"It took a long time to grow it where it was and it took a long time for it to fall where there wasn't as much fan interests. But to me, if we get behind this -- we have to talk in one voice, talk about new drivers and new teams and forget about whose fault it is and if we can move on to second base here it will be better for everybody."

Penske tried to bring the two sides together several times, including 1996 when CART teams had voted to stay away from Indy and hold their own race on Memorial Day Sunday called the US500.

He tried again when he left CART and joined the IRL at the end of the 2001 season.

Finally, the deal came together when George and Kevin Kalkhoven and Gerry Forsythe reached an agreement that finally ended the open-wheel war.

"I think it's terrific that Tony George was able to negotiate a fair deal; at least it was good enough to have Kevin Kalkhoven and Gerry Forsythe decide we would end up with one series," Penske said. "It's great to see the number of cars we have to start the season [26 for Sunday's Honda Grand Prix of St. Petersburg]. What I love is seeing the number of cars on the race track right now. They are new cars and new people; a lot of good cars and driver combinations. The Champ Car guys were at a little bit of a disadvantage the first week with many of them not running on ovals for quite a while. But I see them getting up to speed rather quickly.

"When we get to St. Petersburg with all of them having superior road racing experience it will be a much more level field."

While the new teams and drivers that came over from Champ Car struggled to get up to speed with the new equipment, by the time those same teams arrive at Indianapolis for the 92nd Indy 500, Penske predicted a real battle on race day and into the future.

"They will have been at Homestead, we will have been to Motegi and all of us will have been to Kansas so when we get to Indy, we'll have a real good race," Penske said. "From a sponsor standpoint, we'll now have an opportunity to talk about one series and have the ability to see more sponsorship.

"This is probably the most inexpensive series today to race in compared to NASCAR. We have less races. The cars are about $300,000 and the engine leases are $1 million for the season. There is a used car market. We ran a car at Homestead that had pieces on it that were 3 years old. What I hope the IRL does now is get some stability, race in the best markets, Long Beach and Canada are important. Let's not change the specifications overnight.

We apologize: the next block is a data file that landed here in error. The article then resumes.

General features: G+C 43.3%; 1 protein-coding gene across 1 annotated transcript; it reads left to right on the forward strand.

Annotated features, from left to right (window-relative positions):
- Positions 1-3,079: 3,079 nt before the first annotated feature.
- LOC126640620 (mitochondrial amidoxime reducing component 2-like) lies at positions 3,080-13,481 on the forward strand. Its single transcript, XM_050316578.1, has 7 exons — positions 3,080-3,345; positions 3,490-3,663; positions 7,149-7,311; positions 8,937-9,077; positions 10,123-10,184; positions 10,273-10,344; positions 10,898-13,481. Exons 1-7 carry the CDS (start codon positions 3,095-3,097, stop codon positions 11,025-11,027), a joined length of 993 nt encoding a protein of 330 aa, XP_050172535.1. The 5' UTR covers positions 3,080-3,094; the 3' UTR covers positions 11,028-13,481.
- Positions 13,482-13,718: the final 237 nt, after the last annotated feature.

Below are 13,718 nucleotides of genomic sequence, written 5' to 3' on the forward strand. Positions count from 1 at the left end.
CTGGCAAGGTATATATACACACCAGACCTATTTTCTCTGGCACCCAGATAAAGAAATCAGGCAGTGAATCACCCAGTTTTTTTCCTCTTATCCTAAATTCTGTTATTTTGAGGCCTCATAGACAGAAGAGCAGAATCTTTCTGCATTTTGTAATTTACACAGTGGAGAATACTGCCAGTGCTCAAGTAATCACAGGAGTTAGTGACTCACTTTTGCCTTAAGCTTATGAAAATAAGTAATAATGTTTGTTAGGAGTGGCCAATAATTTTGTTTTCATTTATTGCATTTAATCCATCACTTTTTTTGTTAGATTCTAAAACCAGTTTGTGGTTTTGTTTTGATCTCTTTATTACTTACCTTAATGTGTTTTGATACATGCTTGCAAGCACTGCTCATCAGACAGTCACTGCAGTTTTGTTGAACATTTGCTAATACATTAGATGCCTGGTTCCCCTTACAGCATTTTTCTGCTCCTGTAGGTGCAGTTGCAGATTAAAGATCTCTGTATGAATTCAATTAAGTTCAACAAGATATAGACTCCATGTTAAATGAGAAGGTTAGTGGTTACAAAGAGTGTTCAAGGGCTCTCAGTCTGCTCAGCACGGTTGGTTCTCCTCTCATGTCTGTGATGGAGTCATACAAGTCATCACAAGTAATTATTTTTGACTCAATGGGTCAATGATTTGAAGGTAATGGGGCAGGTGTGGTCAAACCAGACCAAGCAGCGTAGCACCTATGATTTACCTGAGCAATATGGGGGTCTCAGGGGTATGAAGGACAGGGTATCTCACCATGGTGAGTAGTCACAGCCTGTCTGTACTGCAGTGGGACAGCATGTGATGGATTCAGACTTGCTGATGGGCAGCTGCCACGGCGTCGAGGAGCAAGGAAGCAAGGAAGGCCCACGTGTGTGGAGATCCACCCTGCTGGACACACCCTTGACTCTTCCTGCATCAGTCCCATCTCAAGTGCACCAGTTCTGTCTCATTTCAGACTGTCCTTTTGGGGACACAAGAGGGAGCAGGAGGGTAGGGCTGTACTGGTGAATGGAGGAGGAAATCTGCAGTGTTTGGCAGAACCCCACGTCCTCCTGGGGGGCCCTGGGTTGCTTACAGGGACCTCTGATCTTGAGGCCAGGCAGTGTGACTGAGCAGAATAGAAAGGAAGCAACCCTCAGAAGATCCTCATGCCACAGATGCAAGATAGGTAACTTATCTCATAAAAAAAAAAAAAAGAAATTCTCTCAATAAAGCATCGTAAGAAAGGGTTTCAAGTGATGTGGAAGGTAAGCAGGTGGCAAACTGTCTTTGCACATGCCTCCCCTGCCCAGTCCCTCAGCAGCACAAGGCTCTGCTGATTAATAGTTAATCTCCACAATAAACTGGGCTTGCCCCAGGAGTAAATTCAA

"We've got enough parts. We've got wings and what everybody wants. Other than that, everybody is here."

Penske realizes there is a tremendous different demographic that supports NASCAR to IndyCar and believes it is the differences that make both types of racing unique and different. A strong IndyCar Series will help some of the bigger tracks on the schedule, especially those that only have one NASCAR race date a year.

"I don't see the two on a collision course at all," Penske said. "I think the two can actually add to a race venue."

According to sources at the Indianapolis Motor Speedway, reaction to "The Letter" as it is being called has been quite positive from those who received it.

While IndyCar racing has been blasted in the past for not properly marketing and promoting its product, this is an example that a new era in the sport has brought some fresh ideas to promoting and that could bring a homecoming feel to this year's Indianapolis 500.

DirecTV is set to become a presenting sponsor of the IndyCar Series entering into an entitlement role. Also, Coca-Cola has been signed as a sponsor and will activate a series of regional sponsors to promote the IndyCar Series as the "official soft drink of IndyCar."

This is welcome news for a series that has struggled to attract big-time sponsors.

"I've been overwhelmed with the reaction," said Terry Angstadt, president, commercial division of the IndyCar Series. "It's far better than we thought it would be. And you never really know what to expect.